By MICHAEL TARM AP Legal Affairs Writer
PEORIA, Ill. (AP) — As a federal prosecutor on Wednesday shared with jurors grisly details of how authorities claim a former University of Illinois doctoral student kidnapped a visiting scholar from China, then beat her to death with a baseball bat, defense attorneys intent on sparing their client a possible death penalty offered an exceptional claim: He did it.
Opening statements began in the death-penalty trial of Brendt Christensen, a case which is being closely watched in China and by Chinese students across the U.S. Christensen is accused of posing as an undercover officer to lure 26-year-old Yingying Zhang into his car on June 9, 2017, as she headed to sign a lease off campus.
Christensen, who is over 6-foot, took Zhang to his apartment where he raped, choked and stabbed her in his bedroom, as the 5-foot-4 Zhang tried to fight him off, prosecutor Eugene Miller said in his opening statement to jurors Wednesday. Christensen then dragged Zhang into his bathroom, and pummeled her in the head with the bat before decapitating her, Miller said.
With Zhang's father, a part-time trailer-truck driver from China, sitting just a few feet away on a courtroom bench, Miller also revealed for the first time that Christensen was captured on an FBI wiretap bragging that Zhang had been his 13th victim. But the prosecutor didn't offer additional details, nor did he say if authorities believed him. Miller appeared to broach the issue in order to demonstrate Christensen's quest to be known as a serial killer.
It was not immediately clear if authorities were investigating Christensen's alleged claim. Prosecutors have said they won't comment on the trial while it's ongoing.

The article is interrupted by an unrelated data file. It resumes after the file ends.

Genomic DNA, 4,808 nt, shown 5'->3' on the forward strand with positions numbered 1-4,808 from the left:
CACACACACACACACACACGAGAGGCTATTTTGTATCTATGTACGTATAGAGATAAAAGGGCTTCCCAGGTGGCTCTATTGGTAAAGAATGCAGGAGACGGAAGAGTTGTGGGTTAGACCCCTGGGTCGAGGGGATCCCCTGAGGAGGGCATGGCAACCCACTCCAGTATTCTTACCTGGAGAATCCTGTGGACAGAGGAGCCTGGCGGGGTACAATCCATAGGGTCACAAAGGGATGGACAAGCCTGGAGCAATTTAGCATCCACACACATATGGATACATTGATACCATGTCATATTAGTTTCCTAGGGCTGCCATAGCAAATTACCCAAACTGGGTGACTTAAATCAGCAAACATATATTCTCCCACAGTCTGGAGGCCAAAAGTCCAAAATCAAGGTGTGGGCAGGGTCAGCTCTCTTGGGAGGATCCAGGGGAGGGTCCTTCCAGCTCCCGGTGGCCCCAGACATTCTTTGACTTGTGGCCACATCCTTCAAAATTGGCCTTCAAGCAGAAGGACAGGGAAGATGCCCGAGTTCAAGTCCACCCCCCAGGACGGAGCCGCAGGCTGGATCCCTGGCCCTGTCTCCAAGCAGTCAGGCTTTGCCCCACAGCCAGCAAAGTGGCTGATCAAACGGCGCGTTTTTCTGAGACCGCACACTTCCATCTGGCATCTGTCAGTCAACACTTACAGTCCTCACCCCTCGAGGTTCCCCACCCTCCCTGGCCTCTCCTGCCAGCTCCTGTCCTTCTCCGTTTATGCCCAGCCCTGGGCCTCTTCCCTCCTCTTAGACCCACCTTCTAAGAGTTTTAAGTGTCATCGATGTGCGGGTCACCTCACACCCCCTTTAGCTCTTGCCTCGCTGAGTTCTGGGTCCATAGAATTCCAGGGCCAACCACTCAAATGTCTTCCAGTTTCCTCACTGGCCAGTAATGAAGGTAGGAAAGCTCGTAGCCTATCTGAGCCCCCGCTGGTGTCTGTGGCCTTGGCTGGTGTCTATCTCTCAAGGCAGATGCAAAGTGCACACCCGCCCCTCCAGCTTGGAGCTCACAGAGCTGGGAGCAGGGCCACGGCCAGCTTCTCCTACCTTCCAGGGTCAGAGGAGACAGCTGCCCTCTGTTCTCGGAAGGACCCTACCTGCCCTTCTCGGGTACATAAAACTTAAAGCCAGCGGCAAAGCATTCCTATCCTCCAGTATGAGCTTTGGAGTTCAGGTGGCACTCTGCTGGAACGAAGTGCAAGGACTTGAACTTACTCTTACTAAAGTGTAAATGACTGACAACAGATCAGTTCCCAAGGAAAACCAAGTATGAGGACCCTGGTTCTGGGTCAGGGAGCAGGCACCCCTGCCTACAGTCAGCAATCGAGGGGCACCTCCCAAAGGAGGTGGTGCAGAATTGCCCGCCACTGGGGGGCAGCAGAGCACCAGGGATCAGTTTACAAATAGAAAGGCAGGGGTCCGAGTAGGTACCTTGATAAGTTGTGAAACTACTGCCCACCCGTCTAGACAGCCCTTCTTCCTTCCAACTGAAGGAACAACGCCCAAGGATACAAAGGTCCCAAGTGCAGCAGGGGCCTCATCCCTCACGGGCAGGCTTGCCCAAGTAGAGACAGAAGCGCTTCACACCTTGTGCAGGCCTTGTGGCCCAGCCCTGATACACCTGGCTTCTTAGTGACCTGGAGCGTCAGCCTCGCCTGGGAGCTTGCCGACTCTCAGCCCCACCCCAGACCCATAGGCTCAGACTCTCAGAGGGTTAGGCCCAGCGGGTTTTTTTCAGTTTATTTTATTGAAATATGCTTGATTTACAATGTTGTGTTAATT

Christensen became obsessed with serial killers in the months before for he kidnapped Zhang, Miller said, adding that Christensen was engrossed by the novel "American Psycho" and was intent on slaying someone in order to fulfill a goal of infamy that he'd set for himself. Zhang, who had only been in Illinois for two months in what was her first experience living outside China, aspired to become a professor in her home country to help her working-class parents.
"While Yingying was on campus pursuing her dreams, he was on campus pursuing something dark — something evil," Miller said, standing at a podium in front of jurors.
A federal judge moved the trial to Peoria in central Illinois after Christensen's lawyers said pretrial publicity would have made it impossible for the 29-year-old former physics student to get a fair trial in the Champaign area, where the 45,000-student university is located. The university has more than 5,000 Chinese students, among the largest such enrollments in the nation.
Zhang was unlucky to be in the wrong place at the wrong time, Miller told jurors, saying Christensen had determined on June 9 to kill someone that day and had been cruising in his car looking for a victim. Earlier, he approached a different young woman, also saying he was an undercover police officer. When he asked her to get into his car to answer some questions, she refused.
Prosecutors allege Christensen took advantage of Zhang's small stature and lack of English fluency after seeing her by a bus stop, pulling up and successfully talking her into car. She had just missed a bus — even running after it — while she was on her way to sign the lease off campus in Champaign's sister city Urbana, 140 miles (225 kilometers) southwest of Chicago.